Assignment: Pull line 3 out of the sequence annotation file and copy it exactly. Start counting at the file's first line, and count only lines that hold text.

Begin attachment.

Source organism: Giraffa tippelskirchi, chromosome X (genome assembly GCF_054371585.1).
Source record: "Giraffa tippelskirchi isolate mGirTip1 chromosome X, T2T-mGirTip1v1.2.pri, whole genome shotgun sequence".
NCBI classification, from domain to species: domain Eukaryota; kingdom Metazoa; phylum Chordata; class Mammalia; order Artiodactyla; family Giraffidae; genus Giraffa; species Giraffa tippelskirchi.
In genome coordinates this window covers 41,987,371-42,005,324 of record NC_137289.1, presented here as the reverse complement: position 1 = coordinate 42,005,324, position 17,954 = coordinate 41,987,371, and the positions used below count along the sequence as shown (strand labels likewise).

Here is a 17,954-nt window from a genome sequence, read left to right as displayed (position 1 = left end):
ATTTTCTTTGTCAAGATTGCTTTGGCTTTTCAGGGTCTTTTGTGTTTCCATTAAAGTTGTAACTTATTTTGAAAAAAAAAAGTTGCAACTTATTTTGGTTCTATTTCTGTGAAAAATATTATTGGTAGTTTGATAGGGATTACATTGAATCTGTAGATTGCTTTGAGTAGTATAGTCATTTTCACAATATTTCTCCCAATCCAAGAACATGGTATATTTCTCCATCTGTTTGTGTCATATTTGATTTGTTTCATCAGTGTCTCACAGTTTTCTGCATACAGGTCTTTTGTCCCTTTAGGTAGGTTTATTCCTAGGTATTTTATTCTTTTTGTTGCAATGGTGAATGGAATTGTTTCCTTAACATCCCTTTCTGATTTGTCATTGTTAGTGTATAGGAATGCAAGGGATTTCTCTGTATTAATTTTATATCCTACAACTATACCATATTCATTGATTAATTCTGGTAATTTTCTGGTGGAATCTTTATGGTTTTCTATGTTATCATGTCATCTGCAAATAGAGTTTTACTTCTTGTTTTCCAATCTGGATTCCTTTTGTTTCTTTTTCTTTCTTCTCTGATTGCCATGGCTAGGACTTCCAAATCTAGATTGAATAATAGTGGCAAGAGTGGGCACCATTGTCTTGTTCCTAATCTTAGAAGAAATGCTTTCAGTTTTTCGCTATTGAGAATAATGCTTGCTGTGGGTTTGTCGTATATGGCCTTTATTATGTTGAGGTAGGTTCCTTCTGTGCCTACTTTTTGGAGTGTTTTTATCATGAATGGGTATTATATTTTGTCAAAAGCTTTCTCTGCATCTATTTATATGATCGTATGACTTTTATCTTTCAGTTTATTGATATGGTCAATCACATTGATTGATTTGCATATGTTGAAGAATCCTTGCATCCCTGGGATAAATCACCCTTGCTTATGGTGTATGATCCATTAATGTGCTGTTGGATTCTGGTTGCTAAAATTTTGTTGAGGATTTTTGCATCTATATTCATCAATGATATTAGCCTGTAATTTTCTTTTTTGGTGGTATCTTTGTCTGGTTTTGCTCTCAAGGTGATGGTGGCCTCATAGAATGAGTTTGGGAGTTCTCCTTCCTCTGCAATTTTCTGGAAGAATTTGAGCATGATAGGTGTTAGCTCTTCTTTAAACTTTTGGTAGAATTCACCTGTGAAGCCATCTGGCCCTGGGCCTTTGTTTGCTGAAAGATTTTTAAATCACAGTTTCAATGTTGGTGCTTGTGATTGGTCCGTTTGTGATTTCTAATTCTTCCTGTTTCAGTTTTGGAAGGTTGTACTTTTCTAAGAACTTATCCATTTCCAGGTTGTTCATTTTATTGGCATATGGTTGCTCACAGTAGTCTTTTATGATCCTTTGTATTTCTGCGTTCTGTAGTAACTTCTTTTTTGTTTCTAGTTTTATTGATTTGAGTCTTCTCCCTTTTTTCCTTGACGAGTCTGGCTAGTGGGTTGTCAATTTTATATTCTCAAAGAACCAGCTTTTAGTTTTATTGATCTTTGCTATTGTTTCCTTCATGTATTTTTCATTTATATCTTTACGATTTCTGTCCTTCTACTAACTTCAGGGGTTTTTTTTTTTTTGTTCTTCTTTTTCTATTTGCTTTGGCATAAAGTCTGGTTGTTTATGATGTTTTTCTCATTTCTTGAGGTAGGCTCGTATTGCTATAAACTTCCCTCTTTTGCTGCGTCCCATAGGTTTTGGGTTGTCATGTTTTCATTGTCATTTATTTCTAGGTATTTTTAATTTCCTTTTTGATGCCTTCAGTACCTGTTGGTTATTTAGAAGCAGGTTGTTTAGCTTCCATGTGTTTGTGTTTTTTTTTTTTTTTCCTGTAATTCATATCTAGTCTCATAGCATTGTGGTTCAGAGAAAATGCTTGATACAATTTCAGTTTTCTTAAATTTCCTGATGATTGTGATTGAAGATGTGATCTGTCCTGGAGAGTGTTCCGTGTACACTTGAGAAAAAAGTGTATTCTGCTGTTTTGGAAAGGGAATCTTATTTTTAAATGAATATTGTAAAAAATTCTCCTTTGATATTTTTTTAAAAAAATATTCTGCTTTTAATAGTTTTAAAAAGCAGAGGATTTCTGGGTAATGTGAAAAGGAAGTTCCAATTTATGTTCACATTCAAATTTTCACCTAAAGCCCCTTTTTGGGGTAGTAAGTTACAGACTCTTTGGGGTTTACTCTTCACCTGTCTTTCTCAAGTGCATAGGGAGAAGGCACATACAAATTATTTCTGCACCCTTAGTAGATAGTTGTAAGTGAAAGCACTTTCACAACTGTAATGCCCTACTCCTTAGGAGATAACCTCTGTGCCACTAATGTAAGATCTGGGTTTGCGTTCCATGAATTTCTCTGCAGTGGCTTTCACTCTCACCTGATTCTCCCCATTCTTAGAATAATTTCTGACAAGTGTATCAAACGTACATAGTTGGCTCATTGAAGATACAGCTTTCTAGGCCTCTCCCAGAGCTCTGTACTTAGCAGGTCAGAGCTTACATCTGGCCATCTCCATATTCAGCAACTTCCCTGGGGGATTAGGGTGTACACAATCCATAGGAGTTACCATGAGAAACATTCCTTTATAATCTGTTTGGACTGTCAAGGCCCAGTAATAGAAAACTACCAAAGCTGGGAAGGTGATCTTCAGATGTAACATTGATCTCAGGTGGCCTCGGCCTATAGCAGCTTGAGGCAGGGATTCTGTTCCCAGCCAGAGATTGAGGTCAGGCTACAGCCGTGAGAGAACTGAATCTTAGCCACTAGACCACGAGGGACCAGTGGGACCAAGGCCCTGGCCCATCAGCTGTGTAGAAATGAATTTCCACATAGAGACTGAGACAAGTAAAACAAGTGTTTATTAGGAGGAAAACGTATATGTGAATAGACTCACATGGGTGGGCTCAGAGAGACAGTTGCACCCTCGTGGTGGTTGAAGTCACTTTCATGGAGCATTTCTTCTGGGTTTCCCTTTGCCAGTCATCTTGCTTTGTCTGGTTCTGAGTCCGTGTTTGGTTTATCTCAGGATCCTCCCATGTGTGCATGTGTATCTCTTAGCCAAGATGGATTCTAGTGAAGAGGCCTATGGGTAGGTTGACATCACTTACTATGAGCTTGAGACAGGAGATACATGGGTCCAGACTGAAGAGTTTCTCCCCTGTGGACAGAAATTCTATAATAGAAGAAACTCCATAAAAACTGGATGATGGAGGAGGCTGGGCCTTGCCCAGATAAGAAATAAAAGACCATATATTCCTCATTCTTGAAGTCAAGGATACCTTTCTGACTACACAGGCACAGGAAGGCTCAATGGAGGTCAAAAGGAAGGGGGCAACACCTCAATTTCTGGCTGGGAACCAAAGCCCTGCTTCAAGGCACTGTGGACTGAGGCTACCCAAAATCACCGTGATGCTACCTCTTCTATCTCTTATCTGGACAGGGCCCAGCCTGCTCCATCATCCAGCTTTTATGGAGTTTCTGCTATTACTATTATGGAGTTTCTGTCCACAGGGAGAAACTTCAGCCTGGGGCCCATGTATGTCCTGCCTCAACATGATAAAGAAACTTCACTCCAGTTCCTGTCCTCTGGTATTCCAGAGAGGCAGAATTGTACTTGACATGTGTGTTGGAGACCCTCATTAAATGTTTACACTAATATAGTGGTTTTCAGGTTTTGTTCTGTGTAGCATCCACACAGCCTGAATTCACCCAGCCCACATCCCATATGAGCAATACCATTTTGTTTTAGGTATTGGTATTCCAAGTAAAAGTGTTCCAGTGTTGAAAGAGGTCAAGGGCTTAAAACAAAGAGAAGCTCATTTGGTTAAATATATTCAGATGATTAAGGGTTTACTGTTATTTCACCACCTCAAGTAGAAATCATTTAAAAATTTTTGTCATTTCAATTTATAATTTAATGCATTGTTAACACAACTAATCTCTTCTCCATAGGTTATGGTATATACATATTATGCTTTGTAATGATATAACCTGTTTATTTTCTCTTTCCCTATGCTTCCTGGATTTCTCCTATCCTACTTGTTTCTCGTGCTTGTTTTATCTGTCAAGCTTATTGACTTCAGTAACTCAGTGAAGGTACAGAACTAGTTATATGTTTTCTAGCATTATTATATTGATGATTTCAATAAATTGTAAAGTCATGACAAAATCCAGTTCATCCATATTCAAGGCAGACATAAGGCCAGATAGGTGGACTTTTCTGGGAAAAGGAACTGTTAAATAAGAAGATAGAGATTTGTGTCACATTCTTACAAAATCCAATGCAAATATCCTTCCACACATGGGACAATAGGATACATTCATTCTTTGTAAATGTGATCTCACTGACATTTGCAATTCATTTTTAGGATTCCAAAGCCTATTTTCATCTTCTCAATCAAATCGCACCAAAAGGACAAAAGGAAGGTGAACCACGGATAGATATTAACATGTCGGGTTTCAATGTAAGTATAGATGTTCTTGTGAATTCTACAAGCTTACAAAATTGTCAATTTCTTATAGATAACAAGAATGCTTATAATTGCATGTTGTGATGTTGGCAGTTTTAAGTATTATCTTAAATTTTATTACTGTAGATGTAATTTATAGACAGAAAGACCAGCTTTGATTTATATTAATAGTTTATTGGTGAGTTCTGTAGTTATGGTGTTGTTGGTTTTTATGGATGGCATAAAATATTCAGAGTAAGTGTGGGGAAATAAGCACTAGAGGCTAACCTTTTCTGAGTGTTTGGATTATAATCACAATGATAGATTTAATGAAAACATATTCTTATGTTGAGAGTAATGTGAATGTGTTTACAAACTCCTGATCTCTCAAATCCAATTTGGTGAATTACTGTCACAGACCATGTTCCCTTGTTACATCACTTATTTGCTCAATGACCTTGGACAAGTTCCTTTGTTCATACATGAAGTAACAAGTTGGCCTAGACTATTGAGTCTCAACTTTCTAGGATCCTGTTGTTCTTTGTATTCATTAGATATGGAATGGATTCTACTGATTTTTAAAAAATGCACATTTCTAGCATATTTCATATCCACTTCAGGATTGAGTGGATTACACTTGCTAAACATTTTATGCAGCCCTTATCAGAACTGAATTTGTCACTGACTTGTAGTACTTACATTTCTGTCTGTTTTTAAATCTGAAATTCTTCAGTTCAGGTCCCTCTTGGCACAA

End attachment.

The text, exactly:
NCBI classification, from domain to species: domain Eukaryota; kingdom Metazoa; phylum Chordata; class Mammalia; order Artiodactyla; family Giraffidae; genus Giraffa; species Giraffa tippelskirchi.